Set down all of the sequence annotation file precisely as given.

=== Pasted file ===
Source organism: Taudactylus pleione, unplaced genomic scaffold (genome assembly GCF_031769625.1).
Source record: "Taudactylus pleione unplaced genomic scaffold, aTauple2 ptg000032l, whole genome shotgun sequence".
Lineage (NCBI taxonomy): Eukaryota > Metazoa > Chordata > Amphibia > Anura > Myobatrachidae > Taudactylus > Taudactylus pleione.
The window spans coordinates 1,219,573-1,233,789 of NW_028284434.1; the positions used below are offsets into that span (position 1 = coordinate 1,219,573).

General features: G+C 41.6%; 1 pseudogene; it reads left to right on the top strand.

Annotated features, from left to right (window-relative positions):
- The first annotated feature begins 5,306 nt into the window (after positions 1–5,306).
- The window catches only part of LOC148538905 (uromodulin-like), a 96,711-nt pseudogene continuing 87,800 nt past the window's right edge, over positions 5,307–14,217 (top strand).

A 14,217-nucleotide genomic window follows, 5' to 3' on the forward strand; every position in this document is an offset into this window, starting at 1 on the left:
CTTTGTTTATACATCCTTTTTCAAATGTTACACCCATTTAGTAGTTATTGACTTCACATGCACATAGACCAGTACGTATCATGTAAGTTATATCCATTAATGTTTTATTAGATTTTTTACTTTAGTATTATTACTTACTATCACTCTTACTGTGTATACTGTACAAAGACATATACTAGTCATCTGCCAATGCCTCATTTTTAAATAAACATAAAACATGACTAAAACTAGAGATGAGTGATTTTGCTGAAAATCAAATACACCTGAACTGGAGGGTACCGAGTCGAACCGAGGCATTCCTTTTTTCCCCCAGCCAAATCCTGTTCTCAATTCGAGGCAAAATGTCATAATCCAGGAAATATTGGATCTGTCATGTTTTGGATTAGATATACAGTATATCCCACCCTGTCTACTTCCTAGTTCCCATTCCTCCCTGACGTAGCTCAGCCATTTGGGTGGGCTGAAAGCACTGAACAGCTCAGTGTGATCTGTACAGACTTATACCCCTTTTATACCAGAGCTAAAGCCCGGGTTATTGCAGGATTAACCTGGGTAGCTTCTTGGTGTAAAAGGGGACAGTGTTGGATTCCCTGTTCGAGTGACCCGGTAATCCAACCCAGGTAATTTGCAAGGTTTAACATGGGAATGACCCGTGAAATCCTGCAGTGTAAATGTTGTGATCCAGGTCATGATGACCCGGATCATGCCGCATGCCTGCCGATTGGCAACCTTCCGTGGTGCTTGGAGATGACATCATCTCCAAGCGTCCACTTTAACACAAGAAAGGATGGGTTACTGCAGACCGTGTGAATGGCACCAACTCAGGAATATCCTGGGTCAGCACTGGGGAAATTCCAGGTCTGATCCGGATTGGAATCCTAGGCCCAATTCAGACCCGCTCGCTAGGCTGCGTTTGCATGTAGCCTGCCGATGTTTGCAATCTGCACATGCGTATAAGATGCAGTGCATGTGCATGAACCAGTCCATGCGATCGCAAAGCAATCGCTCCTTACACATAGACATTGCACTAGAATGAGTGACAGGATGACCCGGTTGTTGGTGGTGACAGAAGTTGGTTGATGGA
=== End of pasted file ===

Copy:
Source organism: Taudactylus pleione, unplaced genomic scaffold (genome assembly GCF_031769625.1).
Source record: "Taudactylus pleione unplaced genomic scaffold, aTauple2 ptg000032l, whole genome shotgun sequence".
Lineage (NCBI taxonomy): Eukaryota > Metazoa > Chordata > Amphibia > Anura > Myobatrachidae > Taudactylus > Taudactylus pleione.
The window spans coordinates 1,219,573-1,233,789 of NW_028284434.1; the positions used below are offsets into that span (position 1 = coordinate 1,219,573).

General features: G+C 41.6%; 1 pseudogene; it reads left to right on the top strand.

Annotated features, from left to right (window-relative positions):
- The first annotated feature begins 5,306 nt into the window (after positions 1–5,306).
- The window catches only part of LOC148538905 (uromodulin-like), a 96,711-nt pseudogene continuing 87,800 nt past the window's right edge, over positions 5,307–14,217 (top strand).

A 14,217-nucleotide genomic window follows, 5' to 3' on the forward strand; every position in this document is an offset into this window, starting at 1 on the left:
CTTTGTTTATACATCCTTTTTCAAATGTTACACCCATTTAGTAGTTATTGACTTCACATGCACATAGACCAGTACGTATCATGTAAGTTATATCCATTAATGTTTTATTAGATTTTTTACTTTAGTATTATTACTTACTATCACTCTTACTGTGTATACTGTACAAAGACATATACTAGTCATCTGCCAATGCCTCATTTTTAAATAAACATAAAACATGACTAAAACTAGAGATGAGTGATTTTGCTGAAAATCAAATACACCTGAACTGGAGGGTACCGAGTCGAACCGAGGCATTCCTTTTTTCCCCCAGCCAAATCCTGTTCTCAATTCGAGGCAAAATGTCATAATCCAGGAAATATTGGATCTGTCATGTTTTGGATTAGATATACAGTATATCCCACCCTGTCTACTTCCTAGTTCCCATTCCTCCCTGACGTAGCTCAGCCATTTGGGTGGGCTGAAAGCACTGAACAGCTCAGTGTGATCTGTACAGACTTATACCCCTTTTATACCAGAGCTAAAGCCCGGGTTATTGCAGGATTAACCTGGGTAGCTTCTTGGTGTAAAAGGGGACAGTGTTGGATTCCCTGTTCGAGTGACCCGGTAATCCAACCCAGGTAATTTGCAAGGTTTAACATGGGAATGACCCGTGAAATCCTGCAGTGTAAATGTTGTGATCCAGGTCATGATGACCCGGATCATGCCGCATGCCTGCCGATTGGCAACCTTCCGTGGTGCTTGGAGATGACATCATCTCCAAGCGTCCACTTTAACACAAGAAAGGATGGGTTACTGCAGACCGTGTGAATGGCACCAACTCAGGAATATCCTGGGTCAGCACTGGGGAAATTCCAGGTCTGATCCGGATTGGAATCCTAGGCCCAATTCAGACCCGCTCGCTAGGCTGCGTTTGCATGTAGCCTGCCGATGTTTGCAATCTGCACATGCGTATAAGATGCAGTGCATGTGCATGAACCAGTCCATGCGATCGCAAAGCAATCGCTCCTTACACATAGACATTGCACTAGAATGAGTGACAGGATGACCCGGTTGTTGGTGGTGACAGAAGTTGGTTGATGGA